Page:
Fire season flares early
by Denise Ellen Rizzo
May 10, 2013 | 1663 views | 0 0 comments | 8 8 recommendations | email to a friend | print
Several firefighting agencies, including Tracy, were part of a team of more than 400 firefighters battling a wildfire in Ventura County. Courtesy photo
Several firefighting agencies, including Tracy, were part of a team of more than 400 firefighters battling a wildfire in Ventura County. Courtesy photo
Wildfire season in California began early this year, and experts predict that this will be one of the worst fire seasons in recorded history, according to Tracy Fire Division Chief Andy Kellogg.

“Fire season officially started May 1, and that doesn’t happen too often,” he said. “This is the first time in my 28 years (as a firefighter) that I remember it happening this early.”

Wildfire season typically runs from late May or early June through November. But due to the increase in recent fire activity, Gov. Jerry Brown has declared May 5 to 11 as Wildfire Awareness Week.

The objective of the declaration is to alert residents to take proper precautions.

“The conditions right now are what we should be experiencing in June,” said Chief Ken Pimlott, Cal Fire director, in a press release issued Monday, May 6. “This year’s dry winter has resulted in a significant increase in fire activity.”

According to the state’s final snow survey of the year on May 2, the statewide snowpack water content is only 17 percent of normal, according to the release.

From January to May 2, nearly 23,000 acres burned in California, which is significantly more than the 1,250 acres that burned during the same time period in 2012.

Kellogg said a combination of a lack of rain and sporadic vegetation growth has created the dangerous conditions.

He said random rain showers in Tracy, such as those that occurred Monday, cause the vegetation to grow a little and then go dormant, creating a layered effect.

“It seems in the last couple of years fire activity (in the Tracy area) has been low,” he said. “So areas where we normally get wildland fires we didn’t get them, such as the foothills. We have 4 feet to 5 feet of tall grass and over 4 inches to 6 inches of a grass undercoat.”

Officials of the National Interagency Fire Center in Boise, Idaho, had predicted in April that there would be an accelerated fire season “nearly a month ahead of schedule” in California.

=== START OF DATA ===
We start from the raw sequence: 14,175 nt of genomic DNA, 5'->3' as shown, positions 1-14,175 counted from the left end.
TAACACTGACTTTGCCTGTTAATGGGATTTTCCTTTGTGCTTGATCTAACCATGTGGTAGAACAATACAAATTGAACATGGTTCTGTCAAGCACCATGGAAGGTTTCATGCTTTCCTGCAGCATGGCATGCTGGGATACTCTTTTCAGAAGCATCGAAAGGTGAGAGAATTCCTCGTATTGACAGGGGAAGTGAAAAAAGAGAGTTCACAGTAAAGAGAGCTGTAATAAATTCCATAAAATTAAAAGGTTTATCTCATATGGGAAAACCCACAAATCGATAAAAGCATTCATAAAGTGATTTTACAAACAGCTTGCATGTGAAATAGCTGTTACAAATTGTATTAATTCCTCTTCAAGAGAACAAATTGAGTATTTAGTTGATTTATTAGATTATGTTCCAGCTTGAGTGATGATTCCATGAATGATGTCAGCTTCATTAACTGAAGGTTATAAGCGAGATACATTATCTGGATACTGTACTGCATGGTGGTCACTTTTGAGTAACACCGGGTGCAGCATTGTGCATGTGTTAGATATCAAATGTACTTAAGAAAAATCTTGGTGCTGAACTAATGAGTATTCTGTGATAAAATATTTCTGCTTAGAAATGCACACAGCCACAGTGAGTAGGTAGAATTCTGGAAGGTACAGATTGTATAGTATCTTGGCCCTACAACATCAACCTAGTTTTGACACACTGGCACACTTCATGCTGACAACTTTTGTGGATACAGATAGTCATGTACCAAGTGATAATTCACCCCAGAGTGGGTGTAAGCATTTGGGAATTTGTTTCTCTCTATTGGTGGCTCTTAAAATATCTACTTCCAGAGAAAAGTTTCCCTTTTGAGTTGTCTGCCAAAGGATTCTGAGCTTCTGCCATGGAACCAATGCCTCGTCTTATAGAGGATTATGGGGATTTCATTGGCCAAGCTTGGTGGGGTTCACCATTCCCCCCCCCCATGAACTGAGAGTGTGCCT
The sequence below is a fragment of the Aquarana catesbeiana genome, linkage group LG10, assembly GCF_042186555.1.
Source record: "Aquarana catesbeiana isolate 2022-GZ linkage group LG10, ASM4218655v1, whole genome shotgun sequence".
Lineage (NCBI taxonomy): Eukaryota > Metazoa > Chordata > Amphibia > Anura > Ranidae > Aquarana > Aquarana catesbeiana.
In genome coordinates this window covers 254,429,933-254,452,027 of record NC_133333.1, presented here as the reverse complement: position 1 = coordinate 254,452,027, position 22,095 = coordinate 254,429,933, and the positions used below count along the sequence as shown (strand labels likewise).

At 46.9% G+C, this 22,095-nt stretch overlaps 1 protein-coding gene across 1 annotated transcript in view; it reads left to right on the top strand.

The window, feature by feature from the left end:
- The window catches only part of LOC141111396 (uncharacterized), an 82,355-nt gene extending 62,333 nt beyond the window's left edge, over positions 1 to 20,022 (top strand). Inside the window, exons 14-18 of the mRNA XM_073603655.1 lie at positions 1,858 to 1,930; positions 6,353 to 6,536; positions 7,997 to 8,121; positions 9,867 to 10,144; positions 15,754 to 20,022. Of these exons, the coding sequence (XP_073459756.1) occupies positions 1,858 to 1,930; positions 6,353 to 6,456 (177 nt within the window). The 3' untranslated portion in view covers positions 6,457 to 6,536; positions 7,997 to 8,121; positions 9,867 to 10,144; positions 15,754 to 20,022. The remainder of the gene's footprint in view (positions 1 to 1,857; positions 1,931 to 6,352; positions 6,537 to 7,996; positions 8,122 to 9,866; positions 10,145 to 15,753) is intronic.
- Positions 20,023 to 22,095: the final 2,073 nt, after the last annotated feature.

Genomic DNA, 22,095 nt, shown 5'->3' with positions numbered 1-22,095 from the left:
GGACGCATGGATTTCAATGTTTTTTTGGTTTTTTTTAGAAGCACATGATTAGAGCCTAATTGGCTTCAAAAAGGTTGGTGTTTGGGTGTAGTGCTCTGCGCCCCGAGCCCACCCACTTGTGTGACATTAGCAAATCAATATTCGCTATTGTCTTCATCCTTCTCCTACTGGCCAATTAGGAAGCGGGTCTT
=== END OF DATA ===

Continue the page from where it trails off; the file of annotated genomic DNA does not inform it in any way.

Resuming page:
Kellogg, the mutual aid coordinator for San Joaquin County strike teams, said he got a call Friday, May 3, asking for 250 teams to go south to battle the Springs Fire in Ventura County.

Capt. Dan Havicus, engineer Rubin Cortinas and firefighters Nate Howell and Wes Goeppert of the Tracy Fire Department would join firefighters from Manteca, Stockton, Lodi and Woodbridge, according to strike leader Capt. Scott Arganbright.

“The first day we were there was the most active day,” Arganbright said. “We got dispatched at 1 a.m. on Friday morning and we got down there about 10:45 a.m. and deployed at 1:30 p.m.”

After the fire burned to the Pacific Ocean, a shift in the wind sent it back toward the Thousand Oaks area, where Tracy firefighters were stationed to protect structures on Hidden Valley Road, he said.

“We had a good opportunity to save the structures, because homeowners in the area prepared their property,” he said.

Surrounded by trees and heavy brush, crew members saw the fire come right up to them, Arganbright said, as it continued to destroy thousands of acres.

“We caught the head of the fire, probably 50-foot to 75-foot flames at times, and stopped it,” he said.

By Tuesday, the fire had burned about 28,000 acres but was 90 percent contained, according to Cal Fire officials.

Kellogg said local residents can take precautions by keeping weeds and grass trimmed, and rural property owners should clear a minimum of 100 feet between open fields and structures.

The first wildfire in the Tracy area this year occurred Friday, when seven acres were destroyed off Interstate 580 and Patterson Pass, but more are expected.

“It’s highly likely the Altamont and Tracy area will see above-average wild land fires,” he said. “You can expect a lot of black scars on the foothills.”

• Contact Denise Ellen Rizzo at 830-4225 or
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